Just before former Tunisian President Zine El Abidine Ben Ali fled from Tunis in January 2011, he addressed his citizens one last time in a seven-minute speech in which he promised “rejection of all forms of censorship”. Sure enough, within just a few hours, the internet – which had long been heavily censored – was open and for the first time Tunisians were able to access whatever they wanted to freely.
Such a transition is rare. As Reporters Without Borders’ recent publication on “enemies of the Internet” shows, once a country institutes controls on the internet, it rarely goes back. China, Iran, Uzbekistan, and many other nations on the list get worse every year, not better. But there are exceptions: The Maldives and Nepal, two of the first countries to ever shut down the internet, long before Egypt’s Hosni Mubarak did so, have reversed some controls, as has Morocco.
Like Tunisia, Myanmar has recently emerged from the clutches of dictatorship and is slowly taking its first steps toward democracy. Nearly three years ago, after decades of military rule, the country began a transition toward civilian rule. A year later, prior restraint of the media was abolished and the internet – once among the most restricted in the world – opened up.
Today, the Burmese can access whatever they want online. Exiled news organisations have moved into Yangon, their online presence now accessible from within the country. Webmail and social media, once blocked, are now increasingly popular despite low Internet penetration. Facebook is extremely popular, home to more than an estimated 80 percent of the country’s million or so internet users.
The trouble with hate speech
But such freedom has come with a price. Nearly two years ago, the New York Times reported that “hateful comments are … flourishing online about a Muslim ethnic group, the Rohingya”. Two years later, as the conflict between the Rohingya (an ethnic Muslim minority unrecognised by the state) and Buddhists has only grown worse, so too has the rhetoric online. On social networks, calls for the Rohingya to be expelled (or worse) abound.
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On Facebook, propaganda abounds, as do accusations of hired commenters, paid to sway opinion on the pages of local publications. But, as some have pointed out, so does moderate speech calling for an end to the violent incitement that has plagued social networks in Myanmar.
In a recent speech in Yangon, opposition leader Aung San Suu Kyi addressed a crowd of international journalists, discussing the country’s media – which she dubbed only partly free – and stressing the responsibility journalists have towards truth. At the same time, when asked a question about the plight of the Rohingya, she demurred, pivoting to comment on the importance of the rule of law. She did not once utter the word “Rohingya”.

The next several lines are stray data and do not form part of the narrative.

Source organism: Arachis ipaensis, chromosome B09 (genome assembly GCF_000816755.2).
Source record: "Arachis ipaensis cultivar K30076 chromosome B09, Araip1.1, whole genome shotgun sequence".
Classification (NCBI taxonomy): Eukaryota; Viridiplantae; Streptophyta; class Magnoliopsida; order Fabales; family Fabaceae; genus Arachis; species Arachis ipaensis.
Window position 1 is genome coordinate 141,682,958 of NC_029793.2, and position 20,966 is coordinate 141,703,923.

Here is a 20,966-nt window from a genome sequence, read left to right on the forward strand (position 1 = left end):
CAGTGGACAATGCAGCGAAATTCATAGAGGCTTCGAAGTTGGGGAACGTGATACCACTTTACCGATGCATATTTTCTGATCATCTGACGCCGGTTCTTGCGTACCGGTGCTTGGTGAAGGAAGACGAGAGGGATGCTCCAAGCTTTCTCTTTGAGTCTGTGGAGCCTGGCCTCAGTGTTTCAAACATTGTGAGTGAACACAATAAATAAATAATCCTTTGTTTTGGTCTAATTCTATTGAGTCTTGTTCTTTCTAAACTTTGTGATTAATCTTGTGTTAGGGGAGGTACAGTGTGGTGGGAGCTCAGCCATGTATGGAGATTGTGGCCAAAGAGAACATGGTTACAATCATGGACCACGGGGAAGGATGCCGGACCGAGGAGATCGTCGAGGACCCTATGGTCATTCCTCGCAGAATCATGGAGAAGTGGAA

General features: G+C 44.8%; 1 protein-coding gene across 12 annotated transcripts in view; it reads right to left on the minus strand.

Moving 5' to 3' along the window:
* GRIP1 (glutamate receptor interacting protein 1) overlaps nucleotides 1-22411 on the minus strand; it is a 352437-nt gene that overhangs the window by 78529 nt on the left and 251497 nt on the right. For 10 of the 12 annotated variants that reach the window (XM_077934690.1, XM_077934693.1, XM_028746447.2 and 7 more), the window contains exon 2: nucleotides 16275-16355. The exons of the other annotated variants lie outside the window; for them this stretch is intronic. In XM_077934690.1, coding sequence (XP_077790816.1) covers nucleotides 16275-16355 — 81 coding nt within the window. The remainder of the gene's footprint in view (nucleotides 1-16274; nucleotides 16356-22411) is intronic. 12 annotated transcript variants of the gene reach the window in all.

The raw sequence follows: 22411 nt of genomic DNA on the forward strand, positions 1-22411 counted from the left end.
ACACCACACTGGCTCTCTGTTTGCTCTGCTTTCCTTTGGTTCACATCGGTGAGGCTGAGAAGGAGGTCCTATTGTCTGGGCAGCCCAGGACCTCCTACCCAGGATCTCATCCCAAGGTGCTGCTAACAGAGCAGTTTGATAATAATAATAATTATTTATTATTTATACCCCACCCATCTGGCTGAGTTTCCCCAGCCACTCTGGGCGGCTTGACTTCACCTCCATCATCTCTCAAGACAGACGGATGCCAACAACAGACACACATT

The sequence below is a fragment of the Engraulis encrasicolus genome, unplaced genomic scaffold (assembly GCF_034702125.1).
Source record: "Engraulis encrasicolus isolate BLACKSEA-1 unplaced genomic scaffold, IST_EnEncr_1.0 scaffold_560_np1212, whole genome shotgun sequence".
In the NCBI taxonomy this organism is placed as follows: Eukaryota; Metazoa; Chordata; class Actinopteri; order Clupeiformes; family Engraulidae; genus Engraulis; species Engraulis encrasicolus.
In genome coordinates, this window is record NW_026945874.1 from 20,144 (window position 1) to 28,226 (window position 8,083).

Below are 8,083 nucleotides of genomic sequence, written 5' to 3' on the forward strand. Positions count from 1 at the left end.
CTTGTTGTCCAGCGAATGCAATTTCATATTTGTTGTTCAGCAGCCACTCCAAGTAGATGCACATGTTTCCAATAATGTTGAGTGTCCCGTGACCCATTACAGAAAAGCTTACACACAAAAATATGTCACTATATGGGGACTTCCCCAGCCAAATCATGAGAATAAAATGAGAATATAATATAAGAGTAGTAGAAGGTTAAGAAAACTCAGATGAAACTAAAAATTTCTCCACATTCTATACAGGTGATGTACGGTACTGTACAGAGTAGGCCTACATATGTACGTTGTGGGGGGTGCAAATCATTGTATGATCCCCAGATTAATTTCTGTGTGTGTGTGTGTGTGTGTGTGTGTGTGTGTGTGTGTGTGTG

Her comments were part of what makes discussing free expression and the media in Myanmar so complicated. While it is often argued that the best response to distasteful speech is in fact more speech, the fact that even an opposition leader can’t bypass a strong taboo to discuss such a controversial issue means that such a strategy is unlikely to work. And yet, censorship often has the undesired effect of pushing dangerous speech underground, making it even more difficult to respond to.
Dr Cherian George, a professor and scholar of journalism, has written extensively about the regulation of hate speech. Looking at the ways in which many traditional societies – including Myanmar – regulate speech, he notes that “the low threshold for censorship – in the name of maintaining harmony – can be used by states to silence dissent. Laws that ban the wounding of feelings also empower the least tolerant groups to set the tone for the whole society”.
At the same time, notes George, the failure to protect minority rights often “translates into impunity for right wing groups that attack minorities”.
It is for this reason that open discussion, and an open media, are imperative. If even Aung San Suu Kyi, the defiant opposition leader whose actions and rhetoric earned her a Nobel Peace Prize, is unable to speak openly about the ongoing violence in Myanmar, then one cannot expect the government to do so. And without strong leadership to mitigate the conflict, the role falls to the fourth estate.
At the same event at which Aung San Suu Kyi spoke, blogger Nay Phone Latt – who was imprisoned for four years under the military regime – drew the important distinction between hate speech and incitement to violence, articulating that while regulating the latter is reasonable, the former is more subjective.
Indeed, what constitutes “hate speech” differs greatly from jurisdiction to jurisdiction. While some countries – such as Chile, Canada, and the Netherlands – have enacted broad laws that criminalise speech that intends to incite hatred against protected groups, other countries take a looser approach. India, for example, imposes restrictions on speech that harms “public order, decency or morality”, while Poland’s laws punish those who offend religious sentiment.
On a global internet, such regulations silo users. And when access to information – albeit often undesirable information – varies from country to country, inequality grows. One might argue, of course, that access to hate speech isn’t a human right, and would be correct. However, hate speech is merely the first – never the only – content to fall to state censors. In any case, censoring hate speech – rather than solving the underlying problems that led to its proliferation – is unlikely to have a lasting effect.
Jillian C York is a California-based writer and free speech activist, currently serving as the Director for International Freedom of Expression at the Electronic Frontier Foundation in San Francisco. Her work is centred on the intersection of technology and policy.